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Review of the Neil Postman’s Book “Amusing Ourselves to Death”

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    Neil Postman, “Amusing Ourselves to Death — Public discourse in the age of show-business”This book is a classic: everybody knows it, and everything has been written about it. Let me write some more. Postman’s book caused a lot of public discussion in the mid-eighties, but it is now as relevant as ever, possibly more so. Today, it has almost become an axiom of our society that the answer to the questions raised by our technological advances lie in the application of further technology, some of it undeveloped and possibly speculative as of now. In the field of media, this has led to the hypothesis that the messages we want to communicate, and the media we choose to communicate them, are largely orthogonal issues, which is why we can analyze and quantify media, talk about the ‘bandwidth’ (in bits/second) of, say, a computer animation, or television viewing, or reading a book. Does it not make sense, then, to pick the medium with the highest bandwidth, and to develop media with better bandwidth, shorter access time etc.?The main point of this book is that this hypothesis is wrong. It focuses on the shift from written text to television as the main mode of cultural communication, and tries to analyze how it affected our culture, how the means of communication influence the content that is communicated. According to Postman, it changed the way people perceive, it changed the way people are even capable of perceiving, it changed the things people think, it changed the cultural conception of what is and what is not, our conception of truth. Postman argues that each medium has its bias, that it is better at communicating some messages than others, and that it consequently tends to be used for those messages. For television, this bias is the visual, pictures that change and move, as opposed to written text. Since pictures are always of the concrete, the specific, they are not well-suited to presenting the abstract and general. This makes television a bad medium for careful exposition and argument (could you imagine a DVD of Wittgenstein’s Tractatus, or even a Tractatus-show in the evening?), much more suited to visual entertainment. Being exposed to so much of this mode of communication from the earliest childhood days shapes people’s expectations in communication — today, if you cannot make your point in two minutes without boring your audience, you may just as well not make it at all. The attention span of children becomes smaller, it is expected that all communication, and teaching in particular, be entertaining (‘edutainment’). Discussions between politicians are limited to 60-second exchanges (there is an interesting anecdote in the book where Postman contrasts this with the kind of political discussions people had in the 19th century, which often lasted for a day in front of a live audience), and today’s politicians spend more time on their hairdo, makeup, and dress than on being knowledgeable in their country’s affairs.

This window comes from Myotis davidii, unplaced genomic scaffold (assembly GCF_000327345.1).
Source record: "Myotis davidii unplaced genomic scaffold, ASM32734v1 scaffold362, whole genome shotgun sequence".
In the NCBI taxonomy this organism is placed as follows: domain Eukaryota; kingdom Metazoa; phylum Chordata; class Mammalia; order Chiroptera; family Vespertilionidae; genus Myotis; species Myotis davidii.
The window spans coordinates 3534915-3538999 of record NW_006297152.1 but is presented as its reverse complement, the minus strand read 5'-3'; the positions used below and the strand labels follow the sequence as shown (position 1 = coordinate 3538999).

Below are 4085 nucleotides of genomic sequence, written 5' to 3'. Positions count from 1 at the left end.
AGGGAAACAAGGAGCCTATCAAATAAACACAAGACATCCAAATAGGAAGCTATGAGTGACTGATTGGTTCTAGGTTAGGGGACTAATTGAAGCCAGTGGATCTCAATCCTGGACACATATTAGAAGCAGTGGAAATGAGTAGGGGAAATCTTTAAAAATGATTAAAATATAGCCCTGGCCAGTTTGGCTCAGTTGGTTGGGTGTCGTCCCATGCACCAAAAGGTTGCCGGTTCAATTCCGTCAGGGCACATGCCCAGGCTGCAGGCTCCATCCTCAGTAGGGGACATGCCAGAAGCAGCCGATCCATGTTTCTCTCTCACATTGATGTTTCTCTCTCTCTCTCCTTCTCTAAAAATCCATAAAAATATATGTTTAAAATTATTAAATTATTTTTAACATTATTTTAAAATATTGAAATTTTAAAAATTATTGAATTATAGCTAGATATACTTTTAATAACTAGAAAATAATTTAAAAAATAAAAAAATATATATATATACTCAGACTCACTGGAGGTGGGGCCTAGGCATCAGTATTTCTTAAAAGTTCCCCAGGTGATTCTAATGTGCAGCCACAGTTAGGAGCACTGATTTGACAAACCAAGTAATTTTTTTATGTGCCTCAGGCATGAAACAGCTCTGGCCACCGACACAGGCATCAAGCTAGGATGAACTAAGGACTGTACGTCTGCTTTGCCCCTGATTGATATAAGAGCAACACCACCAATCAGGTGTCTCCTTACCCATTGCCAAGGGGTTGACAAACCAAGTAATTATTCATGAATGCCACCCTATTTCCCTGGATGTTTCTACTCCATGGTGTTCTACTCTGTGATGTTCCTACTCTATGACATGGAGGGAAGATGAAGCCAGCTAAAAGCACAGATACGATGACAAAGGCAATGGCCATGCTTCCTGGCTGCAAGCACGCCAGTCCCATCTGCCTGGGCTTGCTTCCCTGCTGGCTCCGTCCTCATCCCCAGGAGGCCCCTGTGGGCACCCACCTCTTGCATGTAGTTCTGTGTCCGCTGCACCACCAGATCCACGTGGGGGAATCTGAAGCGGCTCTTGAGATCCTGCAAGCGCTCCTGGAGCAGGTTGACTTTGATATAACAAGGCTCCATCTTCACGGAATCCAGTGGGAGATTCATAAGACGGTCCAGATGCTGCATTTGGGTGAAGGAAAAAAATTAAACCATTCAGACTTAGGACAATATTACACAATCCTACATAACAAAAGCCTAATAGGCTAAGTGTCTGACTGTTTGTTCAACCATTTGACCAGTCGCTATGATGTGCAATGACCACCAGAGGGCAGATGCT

The book is well worth reading for all its big and little points, and certainly for its main point, that the medium is not neutral to the message. However, one needs to keep in mind that it was written in pre-Internet (or rather pre-Web) time. Today’s technology enables modes of communication that are different from that of television. It would be most interesting to read what Postman has to say about those.

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